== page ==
Strange Indifference

4. The investigation by Amnesty International and Forbidden Stories revealed a long list of ‘persons of interest’. Let’s keep that list aside and focus only on names of persons whose phones were actually infiltrated (allegedly). They include, according to The Wire, Mr Ashwini Vaishnaw and Mr Prahlad Patel, both ministers. Why is the government not perturbed about this revelation?

As citizens, we want to know if the ministers’ phones had been infiltrated. Why is the government pretending to be unconcerned? Would it not be a correct response if the government asked the ministers concerned to submit the devices they had used during 2017-2019 for forensic examination? The government does not show any anxiety — not even curiosity — to know the truth and such indifference has thrown a large, dark shadow of suspicion on it.

The conclusions drawn from the investigations are being revealed bit by bit. The watchword appears to be caution. The government is seeking to hide behind the caution and the caveats. Nothing in the caution or caveats can dilute the bitter truth that the NSO Group had an Indian client and some phones in India had been infiltrated. I am pretty certain that the name of the Indian client will tumble out soon. It is also possible that more phones in the list of persons of interest in India will be offered for forensic examination and it will reveal that some of them had been infiltrated by the spyware. At that point, what will the government do?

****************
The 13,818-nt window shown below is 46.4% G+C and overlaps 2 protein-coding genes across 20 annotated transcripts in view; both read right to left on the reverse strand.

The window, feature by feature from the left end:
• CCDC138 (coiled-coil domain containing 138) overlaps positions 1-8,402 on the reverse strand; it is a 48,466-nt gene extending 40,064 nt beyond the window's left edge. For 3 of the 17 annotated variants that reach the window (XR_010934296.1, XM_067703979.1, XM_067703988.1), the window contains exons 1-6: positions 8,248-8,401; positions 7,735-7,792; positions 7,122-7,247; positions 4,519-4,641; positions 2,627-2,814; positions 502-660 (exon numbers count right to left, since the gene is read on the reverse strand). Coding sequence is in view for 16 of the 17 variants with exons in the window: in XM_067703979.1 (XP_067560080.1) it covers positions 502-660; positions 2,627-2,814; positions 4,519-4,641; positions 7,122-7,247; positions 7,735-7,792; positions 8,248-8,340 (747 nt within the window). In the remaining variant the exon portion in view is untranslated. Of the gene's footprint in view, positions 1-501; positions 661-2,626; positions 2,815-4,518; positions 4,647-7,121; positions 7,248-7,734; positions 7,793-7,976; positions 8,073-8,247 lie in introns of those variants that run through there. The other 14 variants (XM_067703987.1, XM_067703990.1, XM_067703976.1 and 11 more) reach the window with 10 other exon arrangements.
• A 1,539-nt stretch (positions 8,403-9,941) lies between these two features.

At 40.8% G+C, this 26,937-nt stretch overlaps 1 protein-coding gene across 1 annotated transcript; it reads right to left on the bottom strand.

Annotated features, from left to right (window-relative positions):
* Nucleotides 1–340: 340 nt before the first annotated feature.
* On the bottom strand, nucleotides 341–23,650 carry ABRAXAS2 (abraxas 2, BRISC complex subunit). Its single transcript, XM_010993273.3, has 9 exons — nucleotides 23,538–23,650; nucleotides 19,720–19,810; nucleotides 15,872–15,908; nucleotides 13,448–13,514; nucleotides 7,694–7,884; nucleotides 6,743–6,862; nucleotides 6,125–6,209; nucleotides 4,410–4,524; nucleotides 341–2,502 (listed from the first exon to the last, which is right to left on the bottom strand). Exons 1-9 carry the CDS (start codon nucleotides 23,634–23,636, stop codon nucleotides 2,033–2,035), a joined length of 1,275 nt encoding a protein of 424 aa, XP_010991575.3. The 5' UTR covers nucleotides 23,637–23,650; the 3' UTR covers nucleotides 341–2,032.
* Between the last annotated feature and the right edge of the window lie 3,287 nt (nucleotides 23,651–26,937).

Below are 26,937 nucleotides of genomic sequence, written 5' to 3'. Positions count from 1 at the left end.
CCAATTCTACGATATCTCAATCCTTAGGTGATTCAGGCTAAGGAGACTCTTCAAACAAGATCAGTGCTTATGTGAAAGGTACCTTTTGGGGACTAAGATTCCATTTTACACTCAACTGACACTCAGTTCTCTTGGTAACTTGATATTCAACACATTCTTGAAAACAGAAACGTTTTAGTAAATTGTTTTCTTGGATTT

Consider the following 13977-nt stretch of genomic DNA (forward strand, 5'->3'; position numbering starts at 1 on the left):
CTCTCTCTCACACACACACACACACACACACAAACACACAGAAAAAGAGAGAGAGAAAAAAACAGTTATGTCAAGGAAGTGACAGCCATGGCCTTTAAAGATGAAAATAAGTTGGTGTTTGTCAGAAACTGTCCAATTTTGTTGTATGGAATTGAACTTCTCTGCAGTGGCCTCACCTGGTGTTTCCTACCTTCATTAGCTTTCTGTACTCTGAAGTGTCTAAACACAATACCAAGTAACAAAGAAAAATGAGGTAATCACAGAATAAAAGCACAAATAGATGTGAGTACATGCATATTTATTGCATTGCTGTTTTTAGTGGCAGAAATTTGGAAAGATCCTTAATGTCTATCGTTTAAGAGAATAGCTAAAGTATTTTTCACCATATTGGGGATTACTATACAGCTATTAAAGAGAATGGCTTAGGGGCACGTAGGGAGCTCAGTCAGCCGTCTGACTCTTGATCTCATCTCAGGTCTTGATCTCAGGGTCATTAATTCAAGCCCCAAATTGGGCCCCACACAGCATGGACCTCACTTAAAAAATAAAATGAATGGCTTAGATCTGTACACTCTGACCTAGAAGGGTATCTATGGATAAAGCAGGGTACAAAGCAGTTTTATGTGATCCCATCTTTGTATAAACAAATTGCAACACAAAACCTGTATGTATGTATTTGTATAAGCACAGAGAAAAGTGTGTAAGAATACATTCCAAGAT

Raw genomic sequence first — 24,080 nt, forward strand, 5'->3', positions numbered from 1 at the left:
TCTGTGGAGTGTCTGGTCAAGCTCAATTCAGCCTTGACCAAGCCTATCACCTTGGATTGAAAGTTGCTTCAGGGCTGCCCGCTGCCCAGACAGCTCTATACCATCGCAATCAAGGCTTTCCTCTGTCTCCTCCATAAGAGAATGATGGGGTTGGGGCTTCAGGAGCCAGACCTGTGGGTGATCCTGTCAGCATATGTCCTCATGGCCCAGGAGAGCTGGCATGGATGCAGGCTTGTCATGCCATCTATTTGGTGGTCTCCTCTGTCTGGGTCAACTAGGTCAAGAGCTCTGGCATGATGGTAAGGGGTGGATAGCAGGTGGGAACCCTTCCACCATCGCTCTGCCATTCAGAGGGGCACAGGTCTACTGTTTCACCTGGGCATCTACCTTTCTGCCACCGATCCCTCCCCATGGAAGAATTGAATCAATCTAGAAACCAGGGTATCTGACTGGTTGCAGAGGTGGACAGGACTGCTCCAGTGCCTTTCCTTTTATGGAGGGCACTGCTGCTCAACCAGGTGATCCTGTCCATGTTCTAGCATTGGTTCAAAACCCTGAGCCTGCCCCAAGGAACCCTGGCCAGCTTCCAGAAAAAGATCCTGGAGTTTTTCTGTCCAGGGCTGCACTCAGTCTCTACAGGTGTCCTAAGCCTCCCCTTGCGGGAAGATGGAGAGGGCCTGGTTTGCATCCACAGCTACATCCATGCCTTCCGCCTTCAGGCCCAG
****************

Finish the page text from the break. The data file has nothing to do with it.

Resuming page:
India vs Other Countries

The reaction of Mr Modi’s government to the Pegasus revelations stands in stark contrast to the reaction of a liberal democracy like France, a hard-wired democracy like Israel and a questionable democracy like Hungary.

France took serious exception to the allegation, President Emmanuel Macron convened an emergency security meeting, called for a series of investigations, spoke to Prime Minister Naftali Bennett of Israel, and Mr Bennett assured him that he will share the conclusions of the enquiry that Israel had ordered. Shortly thereafter, Defence Minister Benny Gantz of Israel flew to France presumably to make peace with France.

Israel ordered a review by the National Security Council of the allegations against the NSO Group. Israel government officials “visited” the offices of the NSO Group marking the start of an investigation.

In Hungary, the Minister of Justice said “every country needs such tools” but declined to comment on the Pegasus spyware. Opposition leaders, mayors and journalists were among persons whose phones had been infiltrated. Strident demands were made for the resignation of the government. The government stonewalled.

In India, the government opposed any kind of investigation and denied a debate in Parliament. BJP MPs refused to sign the attendance register at a meeting of the Parliamentary Committee and stymied the proceedings.

India, as of now, ranks with Hungary. Are you proud of that?